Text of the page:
Apple Watch

Apple Watch versus Android Wear: who has won the Smartwatch war?

Apple Watch

Remember when tablets first came out and no one really saw the point, but they found their place? Well it seems the tech world is now making room for smartwatches. While some of the world may still be sceptical, at least five new watches are coming out this year hinting that Smart Watches will be taking centre stage in 2015.

Now that Apple are finally playing catch up, the Android versus Apple battle commences once again and our friends at Mobile Phones Direct review the top 4 smart watches out on the market: Apple Watch, Moto 360, LG Watch G R and Kickstarter’s most successful project: the Pebble.


Apple Watch

The Apple Watch has been unveiled in three different models: the Apple Watch Sport, the Apple Watch and the Apple Watch Edition, all of varied designs, materials and of course, price ranges. The Apple Watch Sport is at the lower end of the Apple Watch Range. Starting at $349, the Sports version comes with an aluminium face and a ‘sport’ band in a choice of white, green, blue pink and black; I like to think of it as a parallel to the iPhone 5C. Each collection offers two different sized faces and a varied choice of bands.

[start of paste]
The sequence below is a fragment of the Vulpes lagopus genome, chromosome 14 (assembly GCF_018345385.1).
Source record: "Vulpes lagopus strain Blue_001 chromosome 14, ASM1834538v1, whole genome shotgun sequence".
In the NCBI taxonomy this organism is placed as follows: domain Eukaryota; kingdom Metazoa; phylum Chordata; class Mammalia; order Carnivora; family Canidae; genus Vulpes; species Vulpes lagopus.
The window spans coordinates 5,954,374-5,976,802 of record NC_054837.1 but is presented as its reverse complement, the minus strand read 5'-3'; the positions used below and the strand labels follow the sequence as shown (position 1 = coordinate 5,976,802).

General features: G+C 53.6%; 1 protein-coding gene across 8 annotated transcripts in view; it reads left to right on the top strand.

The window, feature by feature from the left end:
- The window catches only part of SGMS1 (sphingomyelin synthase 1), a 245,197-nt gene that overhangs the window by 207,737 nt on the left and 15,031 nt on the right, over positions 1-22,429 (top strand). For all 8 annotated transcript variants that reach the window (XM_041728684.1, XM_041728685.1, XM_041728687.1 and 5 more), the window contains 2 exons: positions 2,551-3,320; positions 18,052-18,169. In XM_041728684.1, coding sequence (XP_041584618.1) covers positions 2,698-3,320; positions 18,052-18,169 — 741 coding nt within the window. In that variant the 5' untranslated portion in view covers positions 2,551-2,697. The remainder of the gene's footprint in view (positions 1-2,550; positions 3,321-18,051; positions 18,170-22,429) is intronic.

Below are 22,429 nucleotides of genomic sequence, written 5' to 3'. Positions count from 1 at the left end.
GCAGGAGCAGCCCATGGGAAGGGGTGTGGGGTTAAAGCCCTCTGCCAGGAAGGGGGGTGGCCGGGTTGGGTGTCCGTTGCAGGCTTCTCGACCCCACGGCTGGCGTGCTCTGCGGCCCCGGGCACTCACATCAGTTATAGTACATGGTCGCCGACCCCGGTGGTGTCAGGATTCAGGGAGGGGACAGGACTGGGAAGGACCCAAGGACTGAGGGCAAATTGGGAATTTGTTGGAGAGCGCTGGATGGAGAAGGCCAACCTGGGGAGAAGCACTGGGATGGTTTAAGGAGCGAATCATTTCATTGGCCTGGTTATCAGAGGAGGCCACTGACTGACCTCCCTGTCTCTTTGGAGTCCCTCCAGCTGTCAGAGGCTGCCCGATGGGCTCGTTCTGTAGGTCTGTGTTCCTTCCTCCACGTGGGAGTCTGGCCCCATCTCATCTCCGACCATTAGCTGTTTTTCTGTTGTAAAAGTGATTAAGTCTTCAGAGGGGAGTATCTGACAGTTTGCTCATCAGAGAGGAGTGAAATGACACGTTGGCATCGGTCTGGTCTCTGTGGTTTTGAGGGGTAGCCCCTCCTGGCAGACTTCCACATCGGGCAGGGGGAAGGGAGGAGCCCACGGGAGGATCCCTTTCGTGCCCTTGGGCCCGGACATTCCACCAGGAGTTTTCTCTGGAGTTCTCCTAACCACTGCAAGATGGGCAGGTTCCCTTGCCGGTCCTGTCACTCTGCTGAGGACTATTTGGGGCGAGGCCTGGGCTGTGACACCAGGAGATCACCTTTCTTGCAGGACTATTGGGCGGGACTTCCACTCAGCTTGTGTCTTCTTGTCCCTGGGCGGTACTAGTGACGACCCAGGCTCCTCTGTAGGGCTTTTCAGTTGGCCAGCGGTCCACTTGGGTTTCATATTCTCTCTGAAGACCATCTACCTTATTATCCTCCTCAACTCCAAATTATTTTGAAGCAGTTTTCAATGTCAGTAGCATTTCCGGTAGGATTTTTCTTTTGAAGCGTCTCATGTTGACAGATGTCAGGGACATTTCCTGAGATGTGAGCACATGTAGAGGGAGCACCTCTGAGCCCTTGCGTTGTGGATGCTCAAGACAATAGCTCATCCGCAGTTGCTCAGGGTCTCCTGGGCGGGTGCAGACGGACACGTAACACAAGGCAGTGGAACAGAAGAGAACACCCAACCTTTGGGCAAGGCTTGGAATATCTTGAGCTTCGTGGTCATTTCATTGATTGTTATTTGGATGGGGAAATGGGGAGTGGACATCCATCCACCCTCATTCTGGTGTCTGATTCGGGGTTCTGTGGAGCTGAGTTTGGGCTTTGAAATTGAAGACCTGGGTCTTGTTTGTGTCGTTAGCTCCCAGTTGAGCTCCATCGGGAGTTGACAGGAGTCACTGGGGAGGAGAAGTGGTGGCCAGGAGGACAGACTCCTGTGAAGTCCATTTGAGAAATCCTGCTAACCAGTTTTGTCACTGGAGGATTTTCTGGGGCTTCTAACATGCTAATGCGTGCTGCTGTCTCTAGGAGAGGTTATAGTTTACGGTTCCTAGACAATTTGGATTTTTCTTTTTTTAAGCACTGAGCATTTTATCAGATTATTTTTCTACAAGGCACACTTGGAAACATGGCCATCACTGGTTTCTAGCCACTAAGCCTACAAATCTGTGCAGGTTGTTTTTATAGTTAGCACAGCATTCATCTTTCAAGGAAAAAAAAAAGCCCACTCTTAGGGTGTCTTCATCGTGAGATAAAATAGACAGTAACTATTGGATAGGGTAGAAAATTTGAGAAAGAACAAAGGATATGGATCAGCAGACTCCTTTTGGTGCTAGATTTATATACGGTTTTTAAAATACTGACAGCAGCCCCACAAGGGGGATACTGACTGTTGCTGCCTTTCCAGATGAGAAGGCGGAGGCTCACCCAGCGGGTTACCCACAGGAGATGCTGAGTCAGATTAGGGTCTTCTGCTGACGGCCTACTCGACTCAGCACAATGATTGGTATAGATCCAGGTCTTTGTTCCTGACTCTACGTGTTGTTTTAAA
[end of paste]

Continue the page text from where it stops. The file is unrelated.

The Apple Watch is the regular mid-range watch made of stainless steel with a sapphire glass face starting at $549. This type has the most varied selection of band options ranging from a classic buckle to a link bracelet.

At the top of the range the Apple Watch Edition is on the market from $10,000. The eye popping price does not make the watch any different to that of its sisters tech-wise it is simply the material that sets it apart – constructed from 18 Karat Gold, customers can choose from Yellow or Rose Gold with a selection of band colours not available to the other watches.

Moto 360

One of the reasons the Moto 360 has stood out amongst the smartwatches on the market is its classic appearance. The other smartwatches we shall be reviewing all have a digital, contemporary feel whilst the Moto 360 keeps that conventional timeless appearance that many consumers like in a watch. The Moto’s appearance has become a unique selling point due to the fact it cannot necessarily look outdated.

LG G Watch R